The way this is accomplished is not disclosed and if it were disclosed I’m sure we’d find the program is cheating by sneaking information in via the filter which ranks the “fitness” of the intermediate outputs.

Lucky for the people at Uncommonly Dense, they’ve never had any training in science, or they’d recognize this as hand-waving.

Comment #105007

Posted by stevaroni on June 11, 2006 12:54 PM (e)

DaveScot wrote:

The way this is accomplished is not disclosed and if it were disclosed I’m sure we’d find the program is cheating by sneaking information in via the filter which ranks the “fitness” of the intermediate outputs.

This is the difference between ID and science.

Science looks at this sort of stuff and says “Wow, that’s a different little piece of data - I wonder what that means?”

ID looks at the same result and says “It’s obvious that someone must be cheating”.

Comment #105008

Posted by Caledonian on June 11, 2006 1:01 PM (e)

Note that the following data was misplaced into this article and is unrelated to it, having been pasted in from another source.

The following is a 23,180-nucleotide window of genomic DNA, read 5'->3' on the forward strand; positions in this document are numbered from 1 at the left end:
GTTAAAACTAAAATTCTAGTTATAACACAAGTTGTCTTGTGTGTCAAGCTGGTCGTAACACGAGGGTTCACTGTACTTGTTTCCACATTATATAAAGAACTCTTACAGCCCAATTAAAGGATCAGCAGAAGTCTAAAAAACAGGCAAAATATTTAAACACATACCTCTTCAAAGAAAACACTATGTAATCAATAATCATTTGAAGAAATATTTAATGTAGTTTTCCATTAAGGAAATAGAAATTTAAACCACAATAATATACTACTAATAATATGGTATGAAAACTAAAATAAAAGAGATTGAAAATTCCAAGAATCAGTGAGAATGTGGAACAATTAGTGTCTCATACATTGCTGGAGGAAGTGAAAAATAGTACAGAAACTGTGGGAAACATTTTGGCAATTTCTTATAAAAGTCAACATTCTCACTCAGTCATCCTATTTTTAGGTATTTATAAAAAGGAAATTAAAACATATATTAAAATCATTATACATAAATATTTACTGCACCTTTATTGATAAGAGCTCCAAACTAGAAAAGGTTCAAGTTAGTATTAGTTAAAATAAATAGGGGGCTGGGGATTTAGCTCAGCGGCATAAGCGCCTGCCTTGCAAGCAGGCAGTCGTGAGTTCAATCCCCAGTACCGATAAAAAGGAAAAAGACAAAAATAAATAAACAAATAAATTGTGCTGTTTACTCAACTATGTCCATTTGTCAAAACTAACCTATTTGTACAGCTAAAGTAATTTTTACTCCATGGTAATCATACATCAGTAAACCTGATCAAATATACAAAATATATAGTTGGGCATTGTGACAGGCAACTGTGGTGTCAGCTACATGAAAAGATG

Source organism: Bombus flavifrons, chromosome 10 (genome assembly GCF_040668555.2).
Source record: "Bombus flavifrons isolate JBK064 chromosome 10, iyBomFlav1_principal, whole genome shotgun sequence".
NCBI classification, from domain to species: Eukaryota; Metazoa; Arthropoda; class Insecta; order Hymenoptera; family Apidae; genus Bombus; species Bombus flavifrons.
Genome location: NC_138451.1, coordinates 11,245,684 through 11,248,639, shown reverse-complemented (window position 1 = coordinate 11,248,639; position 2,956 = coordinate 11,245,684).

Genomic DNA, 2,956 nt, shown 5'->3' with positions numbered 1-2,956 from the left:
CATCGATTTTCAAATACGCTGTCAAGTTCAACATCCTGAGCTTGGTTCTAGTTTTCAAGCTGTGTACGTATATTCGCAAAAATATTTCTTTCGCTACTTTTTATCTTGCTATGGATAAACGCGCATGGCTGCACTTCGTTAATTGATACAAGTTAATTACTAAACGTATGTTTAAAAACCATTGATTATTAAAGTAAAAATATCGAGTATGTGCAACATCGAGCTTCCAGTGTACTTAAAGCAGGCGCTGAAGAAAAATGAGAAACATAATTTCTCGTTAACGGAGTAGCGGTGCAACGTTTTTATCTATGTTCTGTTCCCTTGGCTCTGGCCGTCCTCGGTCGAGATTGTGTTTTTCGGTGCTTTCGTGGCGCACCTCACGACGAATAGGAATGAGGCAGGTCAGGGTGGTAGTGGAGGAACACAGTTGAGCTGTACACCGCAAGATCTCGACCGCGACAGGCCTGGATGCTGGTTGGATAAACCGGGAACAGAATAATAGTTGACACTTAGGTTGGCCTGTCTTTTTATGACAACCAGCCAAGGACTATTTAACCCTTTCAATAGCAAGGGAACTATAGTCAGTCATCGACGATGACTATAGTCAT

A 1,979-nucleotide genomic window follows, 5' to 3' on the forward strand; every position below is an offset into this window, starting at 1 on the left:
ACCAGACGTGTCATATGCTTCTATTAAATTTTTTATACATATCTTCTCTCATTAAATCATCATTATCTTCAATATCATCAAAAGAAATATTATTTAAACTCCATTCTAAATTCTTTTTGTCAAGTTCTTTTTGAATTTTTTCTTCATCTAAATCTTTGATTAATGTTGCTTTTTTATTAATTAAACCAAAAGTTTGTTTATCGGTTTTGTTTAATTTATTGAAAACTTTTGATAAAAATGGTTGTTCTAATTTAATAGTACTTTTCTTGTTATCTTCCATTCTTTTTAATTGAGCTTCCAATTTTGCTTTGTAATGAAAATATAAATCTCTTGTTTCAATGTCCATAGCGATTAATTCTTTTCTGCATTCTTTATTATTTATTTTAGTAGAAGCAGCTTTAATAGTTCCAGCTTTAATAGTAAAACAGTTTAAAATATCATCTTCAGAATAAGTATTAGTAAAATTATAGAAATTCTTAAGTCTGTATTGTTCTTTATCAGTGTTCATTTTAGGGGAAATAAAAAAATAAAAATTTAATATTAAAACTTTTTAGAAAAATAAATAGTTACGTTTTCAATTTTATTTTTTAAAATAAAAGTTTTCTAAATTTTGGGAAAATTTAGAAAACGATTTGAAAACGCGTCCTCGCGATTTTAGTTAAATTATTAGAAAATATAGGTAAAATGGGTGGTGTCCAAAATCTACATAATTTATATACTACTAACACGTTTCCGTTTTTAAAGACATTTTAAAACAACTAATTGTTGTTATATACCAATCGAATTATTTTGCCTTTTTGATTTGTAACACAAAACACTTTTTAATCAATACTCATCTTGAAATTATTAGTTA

Caledonian, I think you missed something in what I said.
But we have the same ideas. What if I told you I am a graduate student in evolutionary biology? ;-)

Then I would decry the decreasing standards of our graduate schools.

One of the most common ID arguments is that the specific attributes of living creatures could not have arisen through natural selection. This experiment is a quick way of demonstrating what has been proven again and again in more sophisticated and decisive ways: with the right selection pressures, any specified structure can be produced quite easily.

Comment #105015

Posted by steve s on June 11, 2006 1:23 PM (e)

Davetard is always guaranteed to produce humor.

Funny, the most natural thing in the world is for organized systems to become less organized over time. It’s called the second law of thermodynamics. Dr. Behe’s theory follows this law. And by the way, for you anti-sticker apologists, a law is more of a fact than a theory.

http://www.pandasthumb.org/archives/2005/01/a_co…

When he tries to talk about information theory he’s especially funny

Davescot

If you can give me a clear and precisely worded example of an ‘intelligent’ agency causing a violation of the second law, please do.

Me writing this sentence. -ds